Education and Solidarity Network

OTTAWA: WHAT ARE THE BARRIERS TO AND INCENTIVES FOR INVOLVING YOUNG PEOPLE IN OUR ORGANISATIONS?

d.desplanques
September 17, 2015

On Monday 20 July in the afternoon, the Education and Solidarity Network organised a collaborative workshop in order to reflect on the barriers to and incentives for involving young people in solidarity type organisations: unions, mutual benefit societies, associations, cooperatives, etc. This workshop was designed by 3 young teachers who were there to lead it.

In order to reflect on the basis of actual testimonies, Dany GRAVEL, Isabelle NOREAU and Linda BEN JEMAA conducted a questionnaire which they distributed online and with the social networks prior to the Congress. Around one hundred respondents completed this, giving the reasons why they are or are not members, activists or volunteers. Several interviews with young colleagues were also filmed. This workshop in Ottawa thus enabled “the voices of young people” to be heard at the 7th World Congress of Education International. 

It is on the basis of these actual concrete testimonials that the participants were able to work on identifying the barriers and incentives. A huge map was created there and then. Here are a few of the main results:

Barriers identified:

  • Reconciling professional/personal life: balance between work, campaigning, personal life and family, etc.
  • Instability of the economic and professional situation of young people; lack of financial means and time, etc.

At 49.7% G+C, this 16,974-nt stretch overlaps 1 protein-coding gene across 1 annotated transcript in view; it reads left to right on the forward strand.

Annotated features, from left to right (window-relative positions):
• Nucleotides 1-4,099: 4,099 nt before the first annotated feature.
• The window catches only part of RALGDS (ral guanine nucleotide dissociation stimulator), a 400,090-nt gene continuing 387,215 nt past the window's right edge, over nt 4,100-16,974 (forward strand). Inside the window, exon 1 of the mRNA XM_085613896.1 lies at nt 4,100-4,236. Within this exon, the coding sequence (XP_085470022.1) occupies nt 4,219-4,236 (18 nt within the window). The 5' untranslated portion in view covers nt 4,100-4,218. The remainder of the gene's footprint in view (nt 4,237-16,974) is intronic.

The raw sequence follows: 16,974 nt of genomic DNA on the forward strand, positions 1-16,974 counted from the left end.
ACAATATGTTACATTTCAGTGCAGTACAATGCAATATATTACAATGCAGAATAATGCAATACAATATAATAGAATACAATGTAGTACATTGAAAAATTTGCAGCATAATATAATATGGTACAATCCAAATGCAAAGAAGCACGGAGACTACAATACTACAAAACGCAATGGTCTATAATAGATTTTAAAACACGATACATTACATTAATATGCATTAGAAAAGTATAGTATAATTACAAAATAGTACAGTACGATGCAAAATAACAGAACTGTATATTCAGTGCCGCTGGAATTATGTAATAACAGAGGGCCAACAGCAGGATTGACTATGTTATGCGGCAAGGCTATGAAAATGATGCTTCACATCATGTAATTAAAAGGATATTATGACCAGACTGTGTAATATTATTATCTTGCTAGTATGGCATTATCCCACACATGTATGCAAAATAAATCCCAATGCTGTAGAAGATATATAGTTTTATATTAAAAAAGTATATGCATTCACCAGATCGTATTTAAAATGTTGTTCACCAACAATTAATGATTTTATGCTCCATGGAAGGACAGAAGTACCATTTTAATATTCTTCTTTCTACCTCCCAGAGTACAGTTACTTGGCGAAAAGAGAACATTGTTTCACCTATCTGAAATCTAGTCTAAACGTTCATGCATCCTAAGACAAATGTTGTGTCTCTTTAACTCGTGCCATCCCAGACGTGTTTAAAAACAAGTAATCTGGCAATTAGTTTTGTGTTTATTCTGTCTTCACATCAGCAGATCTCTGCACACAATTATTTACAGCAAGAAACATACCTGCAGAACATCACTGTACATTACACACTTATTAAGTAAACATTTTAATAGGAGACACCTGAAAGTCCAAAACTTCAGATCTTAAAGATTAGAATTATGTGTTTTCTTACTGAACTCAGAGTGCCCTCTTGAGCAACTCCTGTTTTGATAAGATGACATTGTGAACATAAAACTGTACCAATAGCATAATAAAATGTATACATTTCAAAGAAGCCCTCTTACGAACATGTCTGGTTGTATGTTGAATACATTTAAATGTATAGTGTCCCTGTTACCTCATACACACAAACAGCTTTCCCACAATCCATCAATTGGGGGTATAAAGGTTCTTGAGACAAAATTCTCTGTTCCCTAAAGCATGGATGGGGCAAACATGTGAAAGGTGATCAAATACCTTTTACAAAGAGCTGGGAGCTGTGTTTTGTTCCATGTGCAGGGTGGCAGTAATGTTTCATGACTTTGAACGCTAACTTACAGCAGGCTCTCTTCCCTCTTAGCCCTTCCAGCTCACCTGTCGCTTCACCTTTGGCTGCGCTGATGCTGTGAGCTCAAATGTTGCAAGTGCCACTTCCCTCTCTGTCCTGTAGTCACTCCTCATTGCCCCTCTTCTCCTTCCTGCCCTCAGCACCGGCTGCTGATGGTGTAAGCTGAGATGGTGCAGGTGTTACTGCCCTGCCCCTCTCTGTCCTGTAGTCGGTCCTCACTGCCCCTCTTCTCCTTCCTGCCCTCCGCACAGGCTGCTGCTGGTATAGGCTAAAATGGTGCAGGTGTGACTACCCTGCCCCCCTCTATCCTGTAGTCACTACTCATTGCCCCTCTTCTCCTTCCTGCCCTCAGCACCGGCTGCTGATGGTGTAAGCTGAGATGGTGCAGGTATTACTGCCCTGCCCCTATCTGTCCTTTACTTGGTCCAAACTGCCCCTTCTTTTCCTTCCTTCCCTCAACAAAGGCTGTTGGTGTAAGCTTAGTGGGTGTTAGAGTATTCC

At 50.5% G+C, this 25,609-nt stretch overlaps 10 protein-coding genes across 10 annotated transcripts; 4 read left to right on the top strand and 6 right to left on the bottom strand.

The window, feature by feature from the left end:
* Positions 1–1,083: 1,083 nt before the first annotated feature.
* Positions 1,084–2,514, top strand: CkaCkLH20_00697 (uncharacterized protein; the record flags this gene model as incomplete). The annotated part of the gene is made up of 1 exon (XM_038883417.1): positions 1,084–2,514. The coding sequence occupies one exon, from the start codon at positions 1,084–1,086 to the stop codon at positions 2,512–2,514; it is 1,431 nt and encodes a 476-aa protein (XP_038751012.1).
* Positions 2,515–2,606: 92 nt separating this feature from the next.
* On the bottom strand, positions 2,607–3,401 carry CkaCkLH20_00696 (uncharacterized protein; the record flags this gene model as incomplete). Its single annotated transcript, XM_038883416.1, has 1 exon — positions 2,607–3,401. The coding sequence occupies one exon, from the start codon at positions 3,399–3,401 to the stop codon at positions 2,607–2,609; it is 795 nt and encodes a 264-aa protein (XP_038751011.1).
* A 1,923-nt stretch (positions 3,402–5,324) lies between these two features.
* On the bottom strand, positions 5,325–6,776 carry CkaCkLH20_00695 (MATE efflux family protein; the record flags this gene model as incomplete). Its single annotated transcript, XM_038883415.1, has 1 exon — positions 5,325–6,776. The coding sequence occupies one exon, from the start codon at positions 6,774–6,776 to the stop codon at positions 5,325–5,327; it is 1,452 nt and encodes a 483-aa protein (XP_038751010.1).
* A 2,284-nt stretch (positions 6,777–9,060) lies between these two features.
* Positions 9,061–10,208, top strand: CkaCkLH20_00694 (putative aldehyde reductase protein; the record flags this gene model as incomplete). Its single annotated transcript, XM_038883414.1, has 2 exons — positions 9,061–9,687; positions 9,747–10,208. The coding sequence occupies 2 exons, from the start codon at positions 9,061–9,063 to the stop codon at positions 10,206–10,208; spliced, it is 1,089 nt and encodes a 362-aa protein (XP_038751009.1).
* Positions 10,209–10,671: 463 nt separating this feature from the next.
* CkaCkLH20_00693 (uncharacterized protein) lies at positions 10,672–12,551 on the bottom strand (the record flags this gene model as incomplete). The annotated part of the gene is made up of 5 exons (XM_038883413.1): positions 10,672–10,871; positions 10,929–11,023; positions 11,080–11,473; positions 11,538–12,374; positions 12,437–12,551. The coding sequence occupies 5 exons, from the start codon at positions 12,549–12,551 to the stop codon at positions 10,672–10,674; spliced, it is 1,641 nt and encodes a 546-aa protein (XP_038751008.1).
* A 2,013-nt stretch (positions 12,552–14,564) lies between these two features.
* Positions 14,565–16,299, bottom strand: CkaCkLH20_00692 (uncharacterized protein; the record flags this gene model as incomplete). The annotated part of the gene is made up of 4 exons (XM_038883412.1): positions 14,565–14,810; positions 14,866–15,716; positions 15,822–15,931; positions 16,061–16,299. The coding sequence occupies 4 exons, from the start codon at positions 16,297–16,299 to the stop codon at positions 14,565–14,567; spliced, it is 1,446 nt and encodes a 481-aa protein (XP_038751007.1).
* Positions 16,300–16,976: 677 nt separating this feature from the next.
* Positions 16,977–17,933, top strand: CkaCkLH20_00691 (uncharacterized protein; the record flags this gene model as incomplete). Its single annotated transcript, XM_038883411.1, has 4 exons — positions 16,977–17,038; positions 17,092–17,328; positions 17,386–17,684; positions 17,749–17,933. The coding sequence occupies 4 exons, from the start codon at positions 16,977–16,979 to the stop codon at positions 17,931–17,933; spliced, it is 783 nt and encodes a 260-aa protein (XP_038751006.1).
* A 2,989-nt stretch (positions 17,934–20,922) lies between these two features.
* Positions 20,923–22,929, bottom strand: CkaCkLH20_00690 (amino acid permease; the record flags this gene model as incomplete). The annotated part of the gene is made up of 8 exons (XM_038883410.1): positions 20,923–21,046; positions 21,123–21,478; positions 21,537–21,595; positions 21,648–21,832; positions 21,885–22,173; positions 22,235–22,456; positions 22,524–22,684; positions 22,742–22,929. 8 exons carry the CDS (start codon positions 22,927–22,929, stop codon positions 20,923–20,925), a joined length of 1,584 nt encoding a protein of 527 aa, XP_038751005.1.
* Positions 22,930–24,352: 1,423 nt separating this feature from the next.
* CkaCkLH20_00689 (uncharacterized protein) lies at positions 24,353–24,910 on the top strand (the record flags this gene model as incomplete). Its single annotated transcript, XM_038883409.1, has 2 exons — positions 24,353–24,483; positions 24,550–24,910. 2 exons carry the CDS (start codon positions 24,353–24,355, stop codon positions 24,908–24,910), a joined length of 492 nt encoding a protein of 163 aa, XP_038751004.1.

• Lack of openness and accessibility of leaders; lack of democracy in the organisations, etc.
  • Lack of programmes, activities, representation, targeted at young people, etc.
  • Too much talking, too many meetings, lack of direct concrete action, etc.
  • Prejudices, clash of generations, etc.

Incentives identified:

  • Warm welcome, human contact, kindness and accessibility, etc.
  • An area in which to learn and to be listened to; availability of information, etc.
  • Notion of common and collective interest; shared values; personal convictions; solidarity; change; an ethical and political commitment; shared objectives and ideals, etc.
  • Professional development; improvement of well-being, etc.
  • Modern communication; social networks; visibility on media, etc.

Solutions devised:

  • Make the union welcoming; welcome young people; organise social activities; maintain human and personal contact (“from colleague to colleague”) etc.
  • Make young people responsible for recruiting young people; create networks of young people to enable virtual involvement and connectivity, but also actual meetings; go to see students, etc.
  • Make the governance of the union accessible; give a place and a voice to young people in the activities; reflect with them on the needs, issues and solutions which would be adapted to their situation; recognise their contribution; ensure a balance between men and women, etc.
  • Provide specific services for young people: “flexible” membership (cheaper, part time); offers of cooperative banks and mutual health insurance, etc.
  • Propose professional development programmes to young people and support for their day-to-day job; leadership and mentorship.

The results of this workshop will provide input for the work of Education International and other partners and members of the Network on the problem of renewing members and activists. 

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